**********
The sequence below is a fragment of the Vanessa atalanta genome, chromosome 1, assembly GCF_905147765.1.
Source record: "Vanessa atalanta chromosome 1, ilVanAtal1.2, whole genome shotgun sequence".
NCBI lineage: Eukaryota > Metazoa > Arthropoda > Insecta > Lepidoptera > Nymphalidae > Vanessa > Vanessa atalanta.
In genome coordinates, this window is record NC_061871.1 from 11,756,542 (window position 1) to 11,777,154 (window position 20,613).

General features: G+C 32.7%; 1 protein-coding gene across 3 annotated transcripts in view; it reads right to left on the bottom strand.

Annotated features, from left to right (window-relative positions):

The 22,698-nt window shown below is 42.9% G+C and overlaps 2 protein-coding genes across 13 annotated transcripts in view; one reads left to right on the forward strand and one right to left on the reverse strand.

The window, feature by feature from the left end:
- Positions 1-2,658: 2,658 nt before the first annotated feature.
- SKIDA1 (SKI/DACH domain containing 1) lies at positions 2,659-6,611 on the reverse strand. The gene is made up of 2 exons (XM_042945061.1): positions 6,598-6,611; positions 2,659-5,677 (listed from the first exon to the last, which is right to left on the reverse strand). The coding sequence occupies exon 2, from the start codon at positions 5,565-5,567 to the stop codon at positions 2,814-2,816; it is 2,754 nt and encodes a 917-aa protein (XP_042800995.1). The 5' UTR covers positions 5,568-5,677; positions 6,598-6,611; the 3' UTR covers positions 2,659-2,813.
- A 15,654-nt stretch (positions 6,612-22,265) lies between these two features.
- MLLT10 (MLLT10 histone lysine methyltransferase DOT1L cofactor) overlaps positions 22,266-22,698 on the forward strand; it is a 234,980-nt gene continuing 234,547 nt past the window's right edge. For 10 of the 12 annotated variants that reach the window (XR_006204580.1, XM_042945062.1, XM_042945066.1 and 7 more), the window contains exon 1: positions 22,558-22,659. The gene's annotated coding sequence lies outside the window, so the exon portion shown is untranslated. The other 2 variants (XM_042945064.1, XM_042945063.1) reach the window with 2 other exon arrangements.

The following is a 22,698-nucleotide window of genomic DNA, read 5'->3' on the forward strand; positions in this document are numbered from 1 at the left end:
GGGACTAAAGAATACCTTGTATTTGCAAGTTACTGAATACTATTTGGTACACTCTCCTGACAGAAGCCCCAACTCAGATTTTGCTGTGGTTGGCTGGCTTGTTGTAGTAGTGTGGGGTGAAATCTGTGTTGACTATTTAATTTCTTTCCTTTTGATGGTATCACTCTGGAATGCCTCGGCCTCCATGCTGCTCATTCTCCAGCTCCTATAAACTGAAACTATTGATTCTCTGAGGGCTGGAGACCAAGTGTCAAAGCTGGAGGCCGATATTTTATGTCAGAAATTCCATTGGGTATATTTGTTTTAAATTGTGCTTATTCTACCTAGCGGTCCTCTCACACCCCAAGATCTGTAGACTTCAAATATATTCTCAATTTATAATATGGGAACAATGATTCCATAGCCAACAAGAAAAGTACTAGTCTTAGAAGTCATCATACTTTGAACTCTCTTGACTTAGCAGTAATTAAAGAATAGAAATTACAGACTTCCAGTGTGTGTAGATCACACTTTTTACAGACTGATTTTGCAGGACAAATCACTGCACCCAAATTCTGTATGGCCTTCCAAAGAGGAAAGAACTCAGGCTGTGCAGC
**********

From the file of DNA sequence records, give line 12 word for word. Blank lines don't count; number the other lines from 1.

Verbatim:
- MLLT10 (MLLT10 histone lysine methyltransferase DOT1L cofactor) overlaps positions 22,266-22,698 on the forward strand; it is a 234,980-nt gene continuing 234,547 nt past the window's right edge. For 10 of the 12 annotated variants that reach the window (XR_006204580.1, XM_042945062.1, XM_042945066.1 and 7 more), the window contains exon 1: positions 22,558-22,659. The gene's annotated coding sequence lies outside the window, so the exon portion shown is untranslated. The other 2 variants (XM_042945064.1, XM_042945063.1) reach the window with 2 other exon arrangements.